Senate passes new humane treatment law

Sen. Joe Fain, R-Auburn, and animal advocates say dogs that are restrained for a period of time should have access to food and water, protection from extreme weather and the ability to move about without becoming tangled.

Fain-sponsored legislation, which Tuesday passed the state Senate, would place those standards in state law in order to help keep dogs happy and healthy.

“While the dogs in our state have a wide range of daily accommodations, ranging from lounging on the couch to running free on private property, we all agree that owners must take proper care of their pets,” said Fain, who was previously named the Humane Society’s Legislator of the Year in 2015. “Our plan provides a common-sense method to keep them safe and healthy at times when they’re left alone.”

The legislation establishes baseline health and safety conditions for when and how dogs can be tethered. It also creates a civil infraction for inhumane animal tethering, which would better allow animal care and control officers to respond and issue both a warning and citation.

“There’s a major difference between keeping a dog restrained outside for their own safety for a reasonable amount of time and reckless abandonment and neglect,” Fain said. “This provides an opportunity for animal protection officers to assess individual situations to ensure the health and safety of man and woman’s best friend.”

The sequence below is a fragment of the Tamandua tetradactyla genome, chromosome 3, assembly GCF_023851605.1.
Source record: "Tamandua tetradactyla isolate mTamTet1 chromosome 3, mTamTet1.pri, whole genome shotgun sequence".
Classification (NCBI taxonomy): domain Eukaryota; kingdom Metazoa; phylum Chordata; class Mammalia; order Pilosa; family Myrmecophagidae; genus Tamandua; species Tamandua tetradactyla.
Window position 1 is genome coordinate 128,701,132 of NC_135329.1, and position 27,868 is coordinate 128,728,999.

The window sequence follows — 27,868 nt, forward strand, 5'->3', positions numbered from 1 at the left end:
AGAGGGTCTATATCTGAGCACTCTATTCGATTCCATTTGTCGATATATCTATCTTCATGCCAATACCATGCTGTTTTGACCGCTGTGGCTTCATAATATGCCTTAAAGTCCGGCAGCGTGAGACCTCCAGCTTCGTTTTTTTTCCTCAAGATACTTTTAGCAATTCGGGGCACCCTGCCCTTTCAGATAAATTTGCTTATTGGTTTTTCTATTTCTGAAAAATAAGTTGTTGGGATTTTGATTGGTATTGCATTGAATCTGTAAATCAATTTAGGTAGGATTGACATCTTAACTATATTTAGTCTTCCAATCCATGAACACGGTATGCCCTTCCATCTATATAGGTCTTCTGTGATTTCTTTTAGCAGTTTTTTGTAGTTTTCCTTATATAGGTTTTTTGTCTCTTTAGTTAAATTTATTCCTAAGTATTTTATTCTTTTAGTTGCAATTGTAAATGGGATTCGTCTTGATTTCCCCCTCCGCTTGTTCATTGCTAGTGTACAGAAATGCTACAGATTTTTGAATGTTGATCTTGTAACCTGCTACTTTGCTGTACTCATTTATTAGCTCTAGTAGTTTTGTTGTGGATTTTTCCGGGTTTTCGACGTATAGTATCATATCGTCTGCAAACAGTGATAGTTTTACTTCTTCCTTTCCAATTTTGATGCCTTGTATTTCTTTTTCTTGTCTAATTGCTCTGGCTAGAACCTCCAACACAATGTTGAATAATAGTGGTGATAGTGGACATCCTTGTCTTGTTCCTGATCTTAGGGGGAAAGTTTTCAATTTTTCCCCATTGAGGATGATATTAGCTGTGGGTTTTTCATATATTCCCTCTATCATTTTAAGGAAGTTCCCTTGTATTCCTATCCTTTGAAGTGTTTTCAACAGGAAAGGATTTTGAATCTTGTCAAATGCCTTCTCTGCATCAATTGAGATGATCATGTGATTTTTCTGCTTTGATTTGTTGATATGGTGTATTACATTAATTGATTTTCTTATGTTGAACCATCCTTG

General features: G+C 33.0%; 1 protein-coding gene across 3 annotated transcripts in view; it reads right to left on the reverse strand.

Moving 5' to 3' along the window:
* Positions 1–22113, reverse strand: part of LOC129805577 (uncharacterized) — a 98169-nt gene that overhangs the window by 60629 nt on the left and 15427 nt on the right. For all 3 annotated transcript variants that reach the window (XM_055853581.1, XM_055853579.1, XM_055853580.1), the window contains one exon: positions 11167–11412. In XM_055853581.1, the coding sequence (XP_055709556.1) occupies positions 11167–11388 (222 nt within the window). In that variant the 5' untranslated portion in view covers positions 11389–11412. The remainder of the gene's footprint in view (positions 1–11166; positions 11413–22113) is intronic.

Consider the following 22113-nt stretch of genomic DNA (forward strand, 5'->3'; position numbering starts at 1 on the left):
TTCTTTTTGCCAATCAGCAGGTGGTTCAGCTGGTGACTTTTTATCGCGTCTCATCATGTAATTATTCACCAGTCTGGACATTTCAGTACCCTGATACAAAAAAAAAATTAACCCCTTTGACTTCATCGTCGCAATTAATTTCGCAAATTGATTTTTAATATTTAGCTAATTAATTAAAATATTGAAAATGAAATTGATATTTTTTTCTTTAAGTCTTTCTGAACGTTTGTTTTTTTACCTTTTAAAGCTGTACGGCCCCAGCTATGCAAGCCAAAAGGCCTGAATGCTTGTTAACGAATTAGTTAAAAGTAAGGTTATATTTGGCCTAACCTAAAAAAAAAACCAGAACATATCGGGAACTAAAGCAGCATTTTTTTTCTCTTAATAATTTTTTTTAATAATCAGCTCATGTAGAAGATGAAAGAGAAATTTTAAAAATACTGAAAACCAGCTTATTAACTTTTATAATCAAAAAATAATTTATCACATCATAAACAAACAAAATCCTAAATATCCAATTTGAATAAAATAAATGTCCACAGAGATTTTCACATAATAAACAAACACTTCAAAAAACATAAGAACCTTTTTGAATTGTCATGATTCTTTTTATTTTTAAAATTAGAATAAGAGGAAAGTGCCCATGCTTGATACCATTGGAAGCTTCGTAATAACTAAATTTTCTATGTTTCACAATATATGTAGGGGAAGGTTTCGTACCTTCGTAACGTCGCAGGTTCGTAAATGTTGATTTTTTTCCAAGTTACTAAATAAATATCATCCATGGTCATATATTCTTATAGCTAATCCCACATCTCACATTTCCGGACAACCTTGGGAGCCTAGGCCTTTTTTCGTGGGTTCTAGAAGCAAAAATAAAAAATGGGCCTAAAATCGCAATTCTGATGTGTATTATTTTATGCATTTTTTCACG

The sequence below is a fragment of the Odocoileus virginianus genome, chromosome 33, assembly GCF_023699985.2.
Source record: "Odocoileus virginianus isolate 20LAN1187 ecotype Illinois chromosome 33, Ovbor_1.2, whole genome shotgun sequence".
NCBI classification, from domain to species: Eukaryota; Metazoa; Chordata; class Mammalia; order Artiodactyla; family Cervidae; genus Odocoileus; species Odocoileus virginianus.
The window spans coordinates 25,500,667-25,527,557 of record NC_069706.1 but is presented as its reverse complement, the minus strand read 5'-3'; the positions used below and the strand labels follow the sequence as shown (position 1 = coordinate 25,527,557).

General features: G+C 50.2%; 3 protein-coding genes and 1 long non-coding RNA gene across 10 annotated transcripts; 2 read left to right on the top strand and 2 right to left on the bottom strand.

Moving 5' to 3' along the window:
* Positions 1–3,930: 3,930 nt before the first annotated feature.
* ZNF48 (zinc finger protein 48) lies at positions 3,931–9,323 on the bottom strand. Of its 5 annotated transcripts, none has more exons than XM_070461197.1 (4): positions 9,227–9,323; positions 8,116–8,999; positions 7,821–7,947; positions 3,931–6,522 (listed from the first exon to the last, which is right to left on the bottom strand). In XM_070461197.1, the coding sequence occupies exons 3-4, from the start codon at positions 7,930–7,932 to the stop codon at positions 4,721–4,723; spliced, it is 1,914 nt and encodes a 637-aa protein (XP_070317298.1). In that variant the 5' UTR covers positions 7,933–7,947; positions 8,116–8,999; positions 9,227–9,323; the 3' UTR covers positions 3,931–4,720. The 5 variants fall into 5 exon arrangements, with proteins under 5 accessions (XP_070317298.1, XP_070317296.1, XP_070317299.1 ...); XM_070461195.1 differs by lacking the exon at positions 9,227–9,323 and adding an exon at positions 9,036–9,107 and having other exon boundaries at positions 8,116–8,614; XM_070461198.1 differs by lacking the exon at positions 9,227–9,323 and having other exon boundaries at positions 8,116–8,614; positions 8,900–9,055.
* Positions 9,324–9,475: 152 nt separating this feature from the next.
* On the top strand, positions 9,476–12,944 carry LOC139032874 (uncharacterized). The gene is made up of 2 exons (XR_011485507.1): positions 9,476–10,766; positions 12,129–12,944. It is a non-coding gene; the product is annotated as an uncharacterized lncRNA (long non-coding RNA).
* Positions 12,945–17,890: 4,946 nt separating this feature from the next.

Washington would become the 21st state along with the District of Columbia to have specific animal tethering laws in place, although they vary.

In order to avoid injuries and permanent damage the legislation prohibits tethering by a choke, pinch, or halter collar, or a chain or rope that is so heavy it impedes the dog’s free movement.

During a public hearing on the legislation, animal care advocates shared stories of neglected dogs who had been tethered so long the collar cut and even grew into the muscles around the dog’s neck.

The bill passed unanimously and now heads to the House of Representatives for its consideration as lawmakers near the halfway point of the 2017 legislative session.